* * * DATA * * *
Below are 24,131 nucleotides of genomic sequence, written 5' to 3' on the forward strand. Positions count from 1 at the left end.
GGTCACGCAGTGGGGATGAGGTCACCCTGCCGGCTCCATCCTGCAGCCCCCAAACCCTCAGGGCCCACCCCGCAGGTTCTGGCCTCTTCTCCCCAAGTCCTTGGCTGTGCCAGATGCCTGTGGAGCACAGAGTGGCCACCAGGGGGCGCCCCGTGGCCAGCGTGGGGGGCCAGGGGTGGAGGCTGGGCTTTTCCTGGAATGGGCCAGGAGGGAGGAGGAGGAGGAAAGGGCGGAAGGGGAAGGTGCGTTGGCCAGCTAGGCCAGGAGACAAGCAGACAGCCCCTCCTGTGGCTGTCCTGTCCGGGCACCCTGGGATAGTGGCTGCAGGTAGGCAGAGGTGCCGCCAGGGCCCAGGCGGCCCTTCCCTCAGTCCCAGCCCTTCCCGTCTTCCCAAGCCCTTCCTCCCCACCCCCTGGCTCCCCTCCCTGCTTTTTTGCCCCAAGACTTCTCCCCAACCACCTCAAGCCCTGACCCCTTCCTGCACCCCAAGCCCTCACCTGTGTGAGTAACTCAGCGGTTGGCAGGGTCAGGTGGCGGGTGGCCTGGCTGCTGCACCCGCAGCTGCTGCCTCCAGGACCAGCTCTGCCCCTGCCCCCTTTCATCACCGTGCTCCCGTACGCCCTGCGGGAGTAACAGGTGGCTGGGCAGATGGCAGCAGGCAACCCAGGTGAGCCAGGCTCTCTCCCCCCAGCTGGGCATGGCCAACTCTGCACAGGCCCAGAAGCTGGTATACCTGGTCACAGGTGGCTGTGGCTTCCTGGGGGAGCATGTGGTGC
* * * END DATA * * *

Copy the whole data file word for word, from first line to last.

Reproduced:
Below are 24,131 nucleotides of genomic sequence, written 5' to 3' on the forward strand. Positions count from 1 at the left end.
GGTCACGCAGTGGGGATGAGGTCACCCTGCCGGCTCCATCCTGCAGCCCCCAAACCCTCAGGGCCCACCCCGCAGGTTCTGGCCTCTTCTCCCCAAGTCCTTGGCTGTGCCAGATGCCTGTGGAGCACAGAGTGGCCACCAGGGGGCGCCCCGTGGCCAGCGTGGGGGGCCAGGGGTGGAGGCTGGGCTTTTCCTGGAATGGGCCAGGAGGGAGGAGGAGGAGGAAAGGGCGGAAGGGGAAGGTGCGTTGGCCAGCTAGGCCAGGAGACAAGCAGACAGCCCCTCCTGTGGCTGTCCTGTCCGGGCACCCTGGGATAGTGGCTGCAGGTAGGCAGAGGTGCCGCCAGGGCCCAGGCGGCCCTTCCCTCAGTCCCAGCCCTTCCCGTCTTCCCAAGCCCTTCCTCCCCACCCCCTGGCTCCCCTCCCTGCTTTTTTGCCCCAAGACTTCTCCCCAACCACCTCAAGCCCTGACCCCTTCCTGCACCCCAAGCCCTCACCTGTGTGAGTAACTCAGCGGTTGGCAGGGTCAGGTGGCGGGTGGCCTGGCTGCTGCACCCGCAGCTGCTGCCTCCAGGACCAGCTCTGCCCCTGCCCCCTTTCATCACCGTGCTCCCGTACGCCCTGCGGGAGTAACAGGTGGCTGGGCAGATGGCAGCAGGCAACCCAGGTGAGCCAGGCTCTCTCCCCCCAGCTGGGCATGGCCAACTCTGCACAGGCCCAGAAGCTGGTATACCTGGTCACAGGTGGCTGTGGCTTCCTGGGGGAGCATGTGGTGC